02/06 – 09/06 Kieran Fenby-Hulse

Regular readers will know that we’re always grateful to our curators for the time and energy they give us. This is even more the case this week as Kieran’s helped us out of a tight spot as we weren’t able to contact our scheduled curator. And despite the tight timescales he’s written us a fabulous introductory post all about the grey margins of academia. We hope you enjoy this different take on the humanities and the conversations he’s got in store for us this week.

I often feel I sit somewhere at the margins of academia, a grey area that people don’t quite understand. But I quite like grey areas – as it provides a place in which you are afforded the opportunity to rethink, challenge, and critique knowledge paradigms, traditions, and orthodoxies.

As the Researcher Development Officer at Bath Spa University, I am primarily responsible for delivering and developing research development workshops and online training materials to support researchers that are predominately from the arts, humanities and social sciences. To support my researcher development role, I currently undertake research in two distinct areas. The first is concerned with the notion of creativity and how to best support and undertake practice-led research and creative research projects. The second explores notions of impact and the relationship between technology, cultural value, and audience with a particular focus on digital platforms. The diversity of people with which I work at Bath Spa enables me to think about my research from multiple perspectives. The constant challenge to think beyond my discipline means that I am able to make connections between and across disicplines. This then informs the way in which I not only think about my research but also the way I research, design, and deliver training sessions.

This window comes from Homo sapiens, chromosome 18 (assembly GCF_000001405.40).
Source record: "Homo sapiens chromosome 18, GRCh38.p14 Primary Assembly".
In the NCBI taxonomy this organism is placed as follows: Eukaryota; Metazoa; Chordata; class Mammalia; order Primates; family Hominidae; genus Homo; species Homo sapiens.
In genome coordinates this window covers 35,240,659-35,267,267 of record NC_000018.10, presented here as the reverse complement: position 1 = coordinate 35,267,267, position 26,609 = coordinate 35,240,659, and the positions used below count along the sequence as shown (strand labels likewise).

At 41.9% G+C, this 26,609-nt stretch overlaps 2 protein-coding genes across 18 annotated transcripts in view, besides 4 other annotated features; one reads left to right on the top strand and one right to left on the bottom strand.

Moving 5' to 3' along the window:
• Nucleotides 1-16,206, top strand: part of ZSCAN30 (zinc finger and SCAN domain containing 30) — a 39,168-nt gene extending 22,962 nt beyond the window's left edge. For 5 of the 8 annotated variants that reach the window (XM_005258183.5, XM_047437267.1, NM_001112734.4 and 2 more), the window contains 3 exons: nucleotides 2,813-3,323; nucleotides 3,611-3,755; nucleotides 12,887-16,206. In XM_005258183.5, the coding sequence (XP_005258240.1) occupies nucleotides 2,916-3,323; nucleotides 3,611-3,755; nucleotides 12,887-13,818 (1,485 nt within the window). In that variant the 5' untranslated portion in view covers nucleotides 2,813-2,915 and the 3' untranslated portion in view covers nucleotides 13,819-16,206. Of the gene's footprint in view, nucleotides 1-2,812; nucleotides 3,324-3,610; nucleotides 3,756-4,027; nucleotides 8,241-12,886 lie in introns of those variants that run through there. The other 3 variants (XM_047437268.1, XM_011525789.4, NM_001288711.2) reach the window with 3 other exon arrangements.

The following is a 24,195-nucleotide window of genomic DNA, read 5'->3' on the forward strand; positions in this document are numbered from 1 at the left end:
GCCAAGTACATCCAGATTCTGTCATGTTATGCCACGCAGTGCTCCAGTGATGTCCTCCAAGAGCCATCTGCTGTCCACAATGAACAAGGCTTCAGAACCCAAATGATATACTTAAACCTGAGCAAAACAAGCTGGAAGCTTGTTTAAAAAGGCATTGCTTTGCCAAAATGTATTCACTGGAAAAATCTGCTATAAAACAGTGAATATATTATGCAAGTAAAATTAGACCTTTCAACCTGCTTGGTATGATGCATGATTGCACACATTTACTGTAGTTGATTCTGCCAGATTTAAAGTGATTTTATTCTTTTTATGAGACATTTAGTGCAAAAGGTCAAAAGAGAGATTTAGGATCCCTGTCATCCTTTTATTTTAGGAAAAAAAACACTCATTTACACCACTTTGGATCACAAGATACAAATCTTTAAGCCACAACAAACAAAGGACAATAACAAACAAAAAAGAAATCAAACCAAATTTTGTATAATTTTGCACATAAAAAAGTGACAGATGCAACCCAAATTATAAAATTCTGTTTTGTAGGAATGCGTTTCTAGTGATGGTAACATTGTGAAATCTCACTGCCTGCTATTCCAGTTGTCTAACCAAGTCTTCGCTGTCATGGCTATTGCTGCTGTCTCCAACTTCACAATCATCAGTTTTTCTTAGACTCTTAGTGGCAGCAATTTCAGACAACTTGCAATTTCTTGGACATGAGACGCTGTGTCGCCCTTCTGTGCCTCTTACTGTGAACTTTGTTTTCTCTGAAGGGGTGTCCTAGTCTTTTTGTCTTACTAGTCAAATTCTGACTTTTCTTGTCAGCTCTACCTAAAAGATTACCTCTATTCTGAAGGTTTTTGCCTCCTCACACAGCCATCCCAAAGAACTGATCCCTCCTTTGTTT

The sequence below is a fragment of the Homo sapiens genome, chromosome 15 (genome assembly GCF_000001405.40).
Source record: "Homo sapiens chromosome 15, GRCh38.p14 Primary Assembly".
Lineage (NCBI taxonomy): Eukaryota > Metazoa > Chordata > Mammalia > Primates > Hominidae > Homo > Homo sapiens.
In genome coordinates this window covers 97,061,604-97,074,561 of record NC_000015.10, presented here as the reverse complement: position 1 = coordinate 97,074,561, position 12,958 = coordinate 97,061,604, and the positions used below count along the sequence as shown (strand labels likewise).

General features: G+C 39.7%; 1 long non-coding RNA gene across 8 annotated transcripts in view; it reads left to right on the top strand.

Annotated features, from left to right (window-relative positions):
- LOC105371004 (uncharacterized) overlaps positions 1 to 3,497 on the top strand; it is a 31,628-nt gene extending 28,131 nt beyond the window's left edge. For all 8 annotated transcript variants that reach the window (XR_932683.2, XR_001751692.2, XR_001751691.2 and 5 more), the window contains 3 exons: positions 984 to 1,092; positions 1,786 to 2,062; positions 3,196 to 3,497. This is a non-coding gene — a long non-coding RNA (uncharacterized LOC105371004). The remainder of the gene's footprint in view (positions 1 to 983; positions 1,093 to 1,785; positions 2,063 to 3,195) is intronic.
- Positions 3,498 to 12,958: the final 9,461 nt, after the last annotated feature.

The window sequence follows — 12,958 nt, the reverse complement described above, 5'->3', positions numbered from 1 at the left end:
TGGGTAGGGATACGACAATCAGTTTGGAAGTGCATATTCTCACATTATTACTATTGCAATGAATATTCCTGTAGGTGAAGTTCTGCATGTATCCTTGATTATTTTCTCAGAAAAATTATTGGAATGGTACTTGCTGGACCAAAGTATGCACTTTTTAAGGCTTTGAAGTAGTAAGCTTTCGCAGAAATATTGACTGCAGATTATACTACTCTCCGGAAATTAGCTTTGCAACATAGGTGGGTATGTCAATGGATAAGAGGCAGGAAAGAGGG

In a way, I feel that both my role and my research occupy academic grey areas. My research sits between disciplines and my role blurs the boundaries between professional service role and research positions. As this week’s curator of We The Humanties I hope to generate discussion on grey areas and spaces at the margins of academia. Through the day, I’ll try to give you a taste of what a researcher development officer with a predominantly arts and humanities focus does and how this relates to (and is underpinned by) my own research interests. By evening, I’ll talk more about my research, my current projects, and what I’m currently up to and the intersection (and tension) between humanities research and creative approaches to research.

My twitter account is @drkfenbyhulse and I blog at kieranfenbyhulse.com

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